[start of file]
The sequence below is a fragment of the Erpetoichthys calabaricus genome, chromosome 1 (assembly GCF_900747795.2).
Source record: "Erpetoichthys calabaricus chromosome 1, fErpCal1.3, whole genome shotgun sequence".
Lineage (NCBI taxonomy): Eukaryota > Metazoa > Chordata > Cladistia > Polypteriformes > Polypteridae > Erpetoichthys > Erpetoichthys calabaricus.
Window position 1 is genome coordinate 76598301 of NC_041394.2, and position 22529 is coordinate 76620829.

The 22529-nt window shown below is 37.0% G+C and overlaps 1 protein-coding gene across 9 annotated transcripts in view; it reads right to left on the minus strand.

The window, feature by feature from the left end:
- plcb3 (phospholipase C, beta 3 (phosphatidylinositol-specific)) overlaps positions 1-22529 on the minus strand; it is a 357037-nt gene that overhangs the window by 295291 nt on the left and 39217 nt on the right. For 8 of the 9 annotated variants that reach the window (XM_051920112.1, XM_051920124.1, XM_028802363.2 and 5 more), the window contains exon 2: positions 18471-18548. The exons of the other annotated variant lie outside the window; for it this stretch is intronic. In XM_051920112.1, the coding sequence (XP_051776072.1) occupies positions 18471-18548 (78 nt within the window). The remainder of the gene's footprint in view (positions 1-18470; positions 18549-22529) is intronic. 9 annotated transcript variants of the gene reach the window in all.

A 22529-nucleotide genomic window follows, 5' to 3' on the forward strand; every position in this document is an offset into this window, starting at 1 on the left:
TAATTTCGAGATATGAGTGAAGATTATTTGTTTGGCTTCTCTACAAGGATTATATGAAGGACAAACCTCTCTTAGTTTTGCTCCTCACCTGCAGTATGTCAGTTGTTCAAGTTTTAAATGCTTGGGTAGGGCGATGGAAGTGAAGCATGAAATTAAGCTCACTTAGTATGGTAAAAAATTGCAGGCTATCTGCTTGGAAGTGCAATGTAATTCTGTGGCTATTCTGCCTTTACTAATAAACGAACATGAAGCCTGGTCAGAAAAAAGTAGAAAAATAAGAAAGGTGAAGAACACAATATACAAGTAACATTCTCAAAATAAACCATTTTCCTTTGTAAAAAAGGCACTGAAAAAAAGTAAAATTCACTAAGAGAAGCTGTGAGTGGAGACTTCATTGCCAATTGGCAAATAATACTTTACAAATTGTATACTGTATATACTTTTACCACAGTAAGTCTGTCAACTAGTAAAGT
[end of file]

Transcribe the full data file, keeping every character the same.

The sequence below is a fragment of the Erpetoichthys calabaricus genome, chromosome 1 (assembly GCF_900747795.2).
Source record: "Erpetoichthys calabaricus chromosome 1, fErpCal1.3, whole genome shotgun sequence".
Lineage (NCBI taxonomy): Eukaryota > Metazoa > Chordata > Cladistia > Polypteriformes > Polypteridae > Erpetoichthys > Erpetoichthys calabaricus.
Window position 1 is genome coordinate 76598301 of NC_041394.2, and position 22529 is coordinate 76620829.

The 22529-nt window shown below is 37.0% G+C and overlaps 1 protein-coding gene across 9 annotated transcripts in view; it reads right to left on the minus strand.

The window, feature by feature from the left end:
- plcb3 (phospholipase C, beta 3 (phosphatidylinositol-specific)) overlaps positions 1-22529 on the minus strand; it is a 357037-nt gene that overhangs the window by 295291 nt on the left and 39217 nt on the right. For 8 of the 9 annotated variants that reach the window (XM_051920112.1, XM_051920124.1, XM_028802363.2 and 5 more), the window contains exon 2: positions 18471-18548. The exons of the other annotated variant lie outside the window; for it this stretch is intronic. In XM_051920112.1, the coding sequence (XP_051776072.1) occupies positions 18471-18548 (78 nt within the window). The remainder of the gene's footprint in view (positions 1-18470; positions 18549-22529) is intronic. 9 annotated transcript variants of the gene reach the window in all.

A 22529-nucleotide genomic window follows, 5' to 3' on the forward strand; every position in this document is an offset into this window, starting at 1 on the left:
TAATTTCGAGATATGAGTGAAGATTATTTGTTTGGCTTCTCTACAAGGATTATATGAAGGACAAACCTCTCTTAGTTTTGCTCCTCACCTGCAGTATGTCAGTTGTTCAAGTTTTAAATGCTTGGGTAGGGCGATGGAAGTGAAGCATGAAATTAAGCTCACTTAGTATGGTAAAAAATTGCAGGCTATCTGCTTGGAAGTGCAATGTAATTCTGTGGCTATTCTGCCTTTACTAATAAACGAACATGAAGCCTGGTCAGAAAAAAGTAGAAAAATAAGAAAGGTGAAGAACACAATATACAAGTAACATTCTCAAAATAAACCATTTTCCTTTGTAAAAAAGGCACTGAAAAAAAGTAAAATTCACTAAGAGAAGCTGTGAGTGGAGACTTCATTGCCAATTGGCAAATAATACTTTACAAATTGTATACTGTATATACTTTTACCACAGTAAGTCTGTCAACTAGTAAAGT